In 2004, Professor Geoffrey Stone was at the Los Angeles Times Festival of Books, where his Perilous Times: Free Speech in Wartime: From the Sedition Act of 1798 to the War on Terrorism earned the Book Prize for best history book of the year. He was speaking on a panel when the woman seated next to him whispered an offer: she was creating a new website where people would blog; did he want to be one of those people?
“I had no idea what she was talking about, but I said ‘sure,’” Stone said. “She gave me her card.”
The name on that card? Arianna Huffington. Back then, she was known for being a political commentator and a candidate in California’s 2003 gubernatorial recall election, not the queen of the blogosphere.
The Huffington Post launched in 2005, and in the past nine years Stone has authored more than 200 posts as an expert on constitutional law, the First Amendment, and civil liberties. It’s a medium the Edward H. Levi Distinguished Service Professor of Law couldn’t have imagined when he started his academic career in the 1970s. Back then, law professors wrote journal articles and the occasional newspaper op-ed. Today, professors’ options for publishing are almost as plentiful as the ideas themselves.
That’s good news for a faculty as prolific as the Law School’s, where constant writing and publishing has long been the norm. As their options increase, each professor devises his or her own “scholarship strategy” based on their field, goals, writing style, time, and career progression. Each must ask the question: what’s the best way to get my ideas out into the world? Even more to the point: who is the audience, and what do I want them to know?
Books can be written for other academics or for the general public, as Stone and other faculty authors, including Eric Posner and Martha Nussbaum, have demonstrated. Often, it’s both; Laura Weinrib is writing her first book largely for other scholars but hopes to attract a general audience as well.
Journal articles are typically read only by academics and students, but the ideas in them can trickle into the courtroom, as evidenced by the empirical civil procedure work of William Hubbard. Faculty who want to influence the law, such as election law scholar Nicholas Stephanopoulos, use a mix of academic and popular writing to reach as many readers as possible. William Baude blogs in addition to writing journal articles so that he can comment immediately on current events.
“Academic writing always comes first,” Baude said, “but it’s nice to have places to publish the important pieces of my ideas for a wider audience. It’s sort of a form of teaching.”
The ability to reach more diverse readers is one reason why Stone moved from journal articles to books, he said. He is the author of eight books, including the aforementioned Perilous Times.
Law reviews used to be written so that they were relevant to working lawyers, he said, but that is less true today. “They tend to be addressed today more to academics than to people engaging in the legal profession in the real world.” Plus, he added, books have plenty of space to flesh out a big idea. Stone is now working on Sexing the Constitution, which looks at the question of “why it was only in recent decades that judges thought the Constitution had something to say about sexuality.”
He writes his books with an educated but not necessarily academic audience in mind. Think of the people who are likely to read the New York Times Magazine, he said. “My goal is to write something that’s both illuminating to experts and accessible to nonexperts.”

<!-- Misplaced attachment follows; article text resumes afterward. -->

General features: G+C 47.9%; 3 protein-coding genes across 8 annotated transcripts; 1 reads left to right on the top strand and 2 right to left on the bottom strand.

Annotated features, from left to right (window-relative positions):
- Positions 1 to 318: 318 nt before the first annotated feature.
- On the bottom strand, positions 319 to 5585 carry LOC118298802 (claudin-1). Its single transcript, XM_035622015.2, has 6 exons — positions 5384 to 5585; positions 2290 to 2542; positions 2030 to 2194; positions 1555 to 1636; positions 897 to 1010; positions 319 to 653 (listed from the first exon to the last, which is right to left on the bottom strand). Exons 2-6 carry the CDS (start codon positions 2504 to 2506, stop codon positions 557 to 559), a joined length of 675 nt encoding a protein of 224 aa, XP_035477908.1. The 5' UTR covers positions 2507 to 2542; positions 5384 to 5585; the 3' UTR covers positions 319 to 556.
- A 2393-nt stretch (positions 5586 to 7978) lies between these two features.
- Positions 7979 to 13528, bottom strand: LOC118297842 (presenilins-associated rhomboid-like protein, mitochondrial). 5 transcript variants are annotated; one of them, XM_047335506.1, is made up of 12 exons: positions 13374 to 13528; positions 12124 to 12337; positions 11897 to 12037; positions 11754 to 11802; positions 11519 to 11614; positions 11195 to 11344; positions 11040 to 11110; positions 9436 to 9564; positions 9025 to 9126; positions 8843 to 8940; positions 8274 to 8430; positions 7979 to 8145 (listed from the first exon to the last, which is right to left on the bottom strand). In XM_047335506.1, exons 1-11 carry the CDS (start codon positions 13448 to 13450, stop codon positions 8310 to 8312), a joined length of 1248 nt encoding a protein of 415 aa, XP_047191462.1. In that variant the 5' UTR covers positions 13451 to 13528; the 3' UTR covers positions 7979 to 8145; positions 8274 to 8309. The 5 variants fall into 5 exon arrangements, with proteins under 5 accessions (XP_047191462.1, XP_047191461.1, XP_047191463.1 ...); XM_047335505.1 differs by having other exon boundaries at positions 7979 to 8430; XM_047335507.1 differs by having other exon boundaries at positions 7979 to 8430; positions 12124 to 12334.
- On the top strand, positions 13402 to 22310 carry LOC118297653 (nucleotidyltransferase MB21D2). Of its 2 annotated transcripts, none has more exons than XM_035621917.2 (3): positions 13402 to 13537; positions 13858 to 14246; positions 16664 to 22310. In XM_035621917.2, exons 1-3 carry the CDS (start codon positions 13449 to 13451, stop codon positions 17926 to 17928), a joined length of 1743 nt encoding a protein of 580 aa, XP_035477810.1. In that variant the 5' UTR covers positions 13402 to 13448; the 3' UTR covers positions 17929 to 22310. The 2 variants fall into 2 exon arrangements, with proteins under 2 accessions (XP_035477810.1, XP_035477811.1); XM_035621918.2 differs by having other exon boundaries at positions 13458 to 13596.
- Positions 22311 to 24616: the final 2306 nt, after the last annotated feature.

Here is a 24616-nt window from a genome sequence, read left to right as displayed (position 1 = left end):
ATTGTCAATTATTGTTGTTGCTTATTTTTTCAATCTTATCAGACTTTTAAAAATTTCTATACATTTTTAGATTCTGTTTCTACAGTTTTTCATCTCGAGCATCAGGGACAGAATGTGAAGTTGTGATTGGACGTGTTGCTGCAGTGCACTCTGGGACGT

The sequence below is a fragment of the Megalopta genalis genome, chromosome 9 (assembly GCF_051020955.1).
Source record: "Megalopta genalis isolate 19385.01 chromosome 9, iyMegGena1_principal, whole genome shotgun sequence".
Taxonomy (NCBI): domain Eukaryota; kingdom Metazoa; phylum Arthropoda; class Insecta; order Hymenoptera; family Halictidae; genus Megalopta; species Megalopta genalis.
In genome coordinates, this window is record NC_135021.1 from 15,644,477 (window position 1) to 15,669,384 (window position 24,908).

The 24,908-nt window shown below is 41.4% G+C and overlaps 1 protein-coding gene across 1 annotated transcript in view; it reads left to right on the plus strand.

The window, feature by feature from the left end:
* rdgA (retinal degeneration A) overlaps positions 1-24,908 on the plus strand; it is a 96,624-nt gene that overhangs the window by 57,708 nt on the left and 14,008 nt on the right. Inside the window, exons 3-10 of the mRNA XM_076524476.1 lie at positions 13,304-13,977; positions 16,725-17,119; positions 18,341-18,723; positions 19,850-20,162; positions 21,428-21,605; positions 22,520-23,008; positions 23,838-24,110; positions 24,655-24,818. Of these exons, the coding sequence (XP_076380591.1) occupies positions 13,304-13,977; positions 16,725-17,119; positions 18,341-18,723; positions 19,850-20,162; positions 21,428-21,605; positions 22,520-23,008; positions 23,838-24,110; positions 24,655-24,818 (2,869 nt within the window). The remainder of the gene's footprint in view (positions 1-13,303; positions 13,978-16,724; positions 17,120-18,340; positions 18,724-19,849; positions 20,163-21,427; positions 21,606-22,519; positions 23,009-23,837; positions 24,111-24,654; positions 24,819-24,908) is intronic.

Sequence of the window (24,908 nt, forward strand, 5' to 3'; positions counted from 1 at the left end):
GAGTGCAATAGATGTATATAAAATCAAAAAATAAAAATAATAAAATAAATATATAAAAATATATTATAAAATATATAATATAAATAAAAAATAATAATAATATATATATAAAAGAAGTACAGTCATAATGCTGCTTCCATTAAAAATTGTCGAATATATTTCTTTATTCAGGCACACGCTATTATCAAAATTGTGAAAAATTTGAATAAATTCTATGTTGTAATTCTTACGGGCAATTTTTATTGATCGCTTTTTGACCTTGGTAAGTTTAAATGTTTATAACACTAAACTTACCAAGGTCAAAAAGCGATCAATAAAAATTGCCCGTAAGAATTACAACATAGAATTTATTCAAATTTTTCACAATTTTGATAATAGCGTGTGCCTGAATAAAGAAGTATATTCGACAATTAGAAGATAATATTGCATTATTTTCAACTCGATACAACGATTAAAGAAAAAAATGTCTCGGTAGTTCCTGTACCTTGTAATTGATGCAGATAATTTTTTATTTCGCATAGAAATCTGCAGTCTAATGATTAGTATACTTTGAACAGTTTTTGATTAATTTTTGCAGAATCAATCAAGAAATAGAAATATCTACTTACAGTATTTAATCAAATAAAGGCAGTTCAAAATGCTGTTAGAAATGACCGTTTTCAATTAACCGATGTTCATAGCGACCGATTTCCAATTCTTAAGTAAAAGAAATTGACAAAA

Stone also coauthors a popular casebook on constitutional law and coedits a peer-reviewed journal produced at the Law School, the Supreme Court Review. He is general editor of the Inalienable Rights series published by Oxford University Press, a series of short books on complex constitutional topics for nonexpert audiences. He submits briefs to the Supreme Court and other courts on issues of constitutional law. And besides the Huffington Post, he also writes regularly for the Daily Beast. His blogging is a fun diversion and a bit of a public service, he said.
“I think what we know in the academy is often extremely useful, and if we can help explain it to people generally, it will help them understand what they’re thinking about better.”
Plus, he added, it’s a good change of pace to be able to have something published so quickly. Journal articles take months and books take years, but popular writing is immediate. “It’s nice to be walking down the street, have an idea, and have something to do with it.” Over the summer, he blogged about religious tests for public office, the Supreme Court’s decision in the abortion protest case McCullen v. Coakley, and NSA surveillance of private citizens. (Stone was one of five people appointed to a presidential advisory committee on National Security Agency surveillance, a result of his extensive writing on civil liberties.)
When Professor Eric Posner has something to say on a timely topic, he turns to his biweekly column at Slate, which he’s had since 2012. “It wasn’t something I looked for, but it’s nice,” he said. It did take some adjustment, however, to go from writing for academic audiences to writing for everybody, from experts to laypeople.
“When I first started doing it, it was difficult, because it’s a very different style,” said Posner, Kirkland and Ellis Distinguished Service Professor of Law. “It’s a lot like teaching. What you’re doing is trying to convey complicated ideas to people who aren’t familiar with them. You’re exercising a different part of your brain, and I find that enjoyable.”
Posner used to write the occasional op-ed for newspapers such as the New York Times and the Wall Street Journal, but their space is limited and their acceptance rates are low, so he doesn’t bother anymore. His pitches land well at Slate, and there’s not too much pressure; if he doesn’t have an idea, he can skip a week. If he has two ideas in one week, he can publish both. Recently, he wrote about why Speaker of the House John Boehner’s lawsuit against President Barack Obama is nonsensical and why the Supreme Court usually decides cases 9-0 or 5–4. He also blogs at ericposner.com.